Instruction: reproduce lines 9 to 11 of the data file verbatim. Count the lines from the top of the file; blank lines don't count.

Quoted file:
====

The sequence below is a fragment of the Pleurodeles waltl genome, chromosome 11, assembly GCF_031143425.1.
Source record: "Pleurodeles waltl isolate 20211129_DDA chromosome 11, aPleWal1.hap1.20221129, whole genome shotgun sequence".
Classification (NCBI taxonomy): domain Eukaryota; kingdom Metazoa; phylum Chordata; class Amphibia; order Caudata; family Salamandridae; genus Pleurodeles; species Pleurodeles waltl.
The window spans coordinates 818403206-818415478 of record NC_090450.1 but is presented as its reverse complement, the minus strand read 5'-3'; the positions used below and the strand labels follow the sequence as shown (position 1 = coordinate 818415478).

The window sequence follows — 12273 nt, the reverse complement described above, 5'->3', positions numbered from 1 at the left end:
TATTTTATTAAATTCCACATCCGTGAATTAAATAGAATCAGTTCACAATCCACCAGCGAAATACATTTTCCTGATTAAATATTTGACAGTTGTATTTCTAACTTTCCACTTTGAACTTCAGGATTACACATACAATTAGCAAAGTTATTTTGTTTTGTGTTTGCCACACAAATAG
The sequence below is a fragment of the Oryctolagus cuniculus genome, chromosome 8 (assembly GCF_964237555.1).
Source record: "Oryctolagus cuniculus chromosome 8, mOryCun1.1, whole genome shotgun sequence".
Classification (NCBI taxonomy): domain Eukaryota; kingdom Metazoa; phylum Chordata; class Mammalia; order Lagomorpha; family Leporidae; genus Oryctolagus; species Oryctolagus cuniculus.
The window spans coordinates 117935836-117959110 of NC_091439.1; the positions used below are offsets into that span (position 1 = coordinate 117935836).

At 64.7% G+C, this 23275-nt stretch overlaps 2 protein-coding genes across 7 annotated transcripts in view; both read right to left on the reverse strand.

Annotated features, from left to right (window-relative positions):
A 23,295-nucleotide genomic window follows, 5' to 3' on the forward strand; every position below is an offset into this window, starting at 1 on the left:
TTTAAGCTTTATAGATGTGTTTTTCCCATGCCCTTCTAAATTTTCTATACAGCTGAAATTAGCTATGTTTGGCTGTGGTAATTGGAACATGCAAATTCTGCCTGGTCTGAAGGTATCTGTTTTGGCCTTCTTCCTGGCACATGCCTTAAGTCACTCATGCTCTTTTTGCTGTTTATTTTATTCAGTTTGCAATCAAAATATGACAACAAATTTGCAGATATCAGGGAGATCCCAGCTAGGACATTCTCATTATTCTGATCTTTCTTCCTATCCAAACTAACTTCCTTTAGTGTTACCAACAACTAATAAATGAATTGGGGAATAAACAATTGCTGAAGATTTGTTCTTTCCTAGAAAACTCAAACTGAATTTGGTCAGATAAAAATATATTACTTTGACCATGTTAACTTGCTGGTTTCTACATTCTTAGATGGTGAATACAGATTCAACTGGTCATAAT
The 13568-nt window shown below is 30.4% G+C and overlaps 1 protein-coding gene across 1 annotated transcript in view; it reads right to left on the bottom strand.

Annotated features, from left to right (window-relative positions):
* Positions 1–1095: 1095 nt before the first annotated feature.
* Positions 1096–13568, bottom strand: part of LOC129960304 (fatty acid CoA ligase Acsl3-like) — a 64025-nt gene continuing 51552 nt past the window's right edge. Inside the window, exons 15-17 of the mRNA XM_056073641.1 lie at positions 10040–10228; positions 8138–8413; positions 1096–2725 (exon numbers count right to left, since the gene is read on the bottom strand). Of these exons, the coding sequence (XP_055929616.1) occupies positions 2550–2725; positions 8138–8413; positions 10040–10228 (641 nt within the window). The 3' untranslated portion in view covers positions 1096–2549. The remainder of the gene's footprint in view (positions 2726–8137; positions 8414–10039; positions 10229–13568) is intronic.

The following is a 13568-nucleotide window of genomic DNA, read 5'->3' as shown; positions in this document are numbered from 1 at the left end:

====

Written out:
Classification (NCBI taxonomy): domain Eukaryota; kingdom Metazoa; phylum Chordata; class Mammalia; order Lagomorpha; family Leporidae; genus Oryctolagus; species Oryctolagus cuniculus.
The window spans coordinates 117935836-117959110 of NC_091439.1; the positions used below are offsets into that span (position 1 = coordinate 117935836).

At 64.7% G+C, this 23275-nt stretch overlaps 2 protein-coding genes across 7 annotated transcripts in view; both read right to left on the reverse strand.